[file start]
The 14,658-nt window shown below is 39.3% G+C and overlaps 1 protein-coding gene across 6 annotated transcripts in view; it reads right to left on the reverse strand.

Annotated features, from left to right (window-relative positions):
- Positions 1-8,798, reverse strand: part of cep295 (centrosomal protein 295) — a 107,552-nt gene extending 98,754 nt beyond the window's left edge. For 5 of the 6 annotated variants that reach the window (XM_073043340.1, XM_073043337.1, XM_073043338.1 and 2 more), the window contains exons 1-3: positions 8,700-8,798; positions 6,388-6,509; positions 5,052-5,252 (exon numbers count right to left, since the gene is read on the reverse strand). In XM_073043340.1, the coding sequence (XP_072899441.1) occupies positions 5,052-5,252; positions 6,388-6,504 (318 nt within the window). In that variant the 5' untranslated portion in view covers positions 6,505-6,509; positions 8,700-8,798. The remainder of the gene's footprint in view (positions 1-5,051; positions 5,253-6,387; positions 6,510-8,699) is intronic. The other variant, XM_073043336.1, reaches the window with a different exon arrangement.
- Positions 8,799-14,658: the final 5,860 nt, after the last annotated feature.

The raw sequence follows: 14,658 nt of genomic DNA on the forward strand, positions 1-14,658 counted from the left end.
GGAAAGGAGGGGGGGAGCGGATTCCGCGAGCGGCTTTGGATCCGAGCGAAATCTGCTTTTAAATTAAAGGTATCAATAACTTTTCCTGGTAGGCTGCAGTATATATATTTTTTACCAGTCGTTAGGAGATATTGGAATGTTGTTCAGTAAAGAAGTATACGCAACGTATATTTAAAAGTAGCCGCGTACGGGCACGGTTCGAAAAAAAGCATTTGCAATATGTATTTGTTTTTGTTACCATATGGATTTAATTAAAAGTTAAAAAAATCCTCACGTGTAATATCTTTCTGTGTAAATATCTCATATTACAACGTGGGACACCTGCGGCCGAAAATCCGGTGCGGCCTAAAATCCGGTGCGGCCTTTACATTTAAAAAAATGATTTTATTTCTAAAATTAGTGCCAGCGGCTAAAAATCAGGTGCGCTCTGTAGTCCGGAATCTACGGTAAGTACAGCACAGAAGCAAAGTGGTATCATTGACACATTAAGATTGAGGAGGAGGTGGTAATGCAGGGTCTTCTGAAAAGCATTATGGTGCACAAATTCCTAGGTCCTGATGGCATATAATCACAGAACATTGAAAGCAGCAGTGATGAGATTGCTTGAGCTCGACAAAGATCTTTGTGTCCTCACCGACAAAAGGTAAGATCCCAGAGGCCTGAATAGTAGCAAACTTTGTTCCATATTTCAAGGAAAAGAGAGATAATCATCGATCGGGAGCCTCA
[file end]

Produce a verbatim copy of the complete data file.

The 14,658-nt window shown below is 39.3% G+C and overlaps 1 protein-coding gene across 6 annotated transcripts in view; it reads right to left on the reverse strand.

Annotated features, from left to right (window-relative positions):
- Positions 1-8,798, reverse strand: part of cep295 (centrosomal protein 295) — a 107,552-nt gene extending 98,754 nt beyond the window's left edge. For 5 of the 6 annotated variants that reach the window (XM_073043340.1, XM_073043337.1, XM_073043338.1 and 2 more), the window contains exons 1-3: positions 8,700-8,798; positions 6,388-6,509; positions 5,052-5,252 (exon numbers count right to left, since the gene is read on the reverse strand). In XM_073043340.1, the coding sequence (XP_072899441.1) occupies positions 5,052-5,252; positions 6,388-6,504 (318 nt within the window). In that variant the 5' untranslated portion in view covers positions 6,505-6,509; positions 8,700-8,798. The remainder of the gene's footprint in view (positions 1-5,051; positions 5,253-6,387; positions 6,510-8,699) is intronic. The other variant, XM_073043336.1, reaches the window with a different exon arrangement.
- Positions 8,799-14,658: the final 5,860 nt, after the last annotated feature.

The raw sequence follows: 14,658 nt of genomic DNA on the forward strand, positions 1-14,658 counted from the left end.
GGAAAGGAGGGGGGGAGCGGATTCCGCGAGCGGCTTTGGATCCGAGCGAAATCTGCTTTTAAATTAAAGGTATCAATAACTTTTCCTGGTAGGCTGCAGTATATATATTTTTTACCAGTCGTTAGGAGATATTGGAATGTTGTTCAGTAAAGAAGTATACGCAACGTATATTTAAAAGTAGCCGCGTACGGGCACGGTTCGAAAAAAAGCATTTGCAATATGTATTTGTTTTTGTTACCATATGGATTTAATTAAAAGTTAAAAAAATCCTCACGTGTAATATCTTTCTGTGTAAATATCTCATATTACAACGTGGGACACCTGCGGCCGAAAATCCGGTGCGGCCTAAAATCCGGTGCGGCCTTTACATTTAAAAAAATGATTTTATTTCTAAAATTAGTGCCAGCGGCTAAAAATCAGGTGCGCTCTGTAGTCCGGAATCTACGGTAAGTACAGCACAGAAGCAAAGTGGTATCATTGACACATTAAGATTGAGGAGGAGGTGGTAATGCAGGGTCTTCTGAAAAGCATTATGGTGCACAAATTCCTAGGTCCTGATGGCATATAATCACAGAACATTGAAAGCAGCAGTGATGAGATTGCTTGAGCTCGACAAAGATCTTTGTGTCCTCACCGACAAAAGGTAAGATCCCAGAGGCCTGAATAGTAGCAAACTTTGTTCCATATTTCAAGGAAAAGAGAGATAATCATCGATCGGGAGCCTCA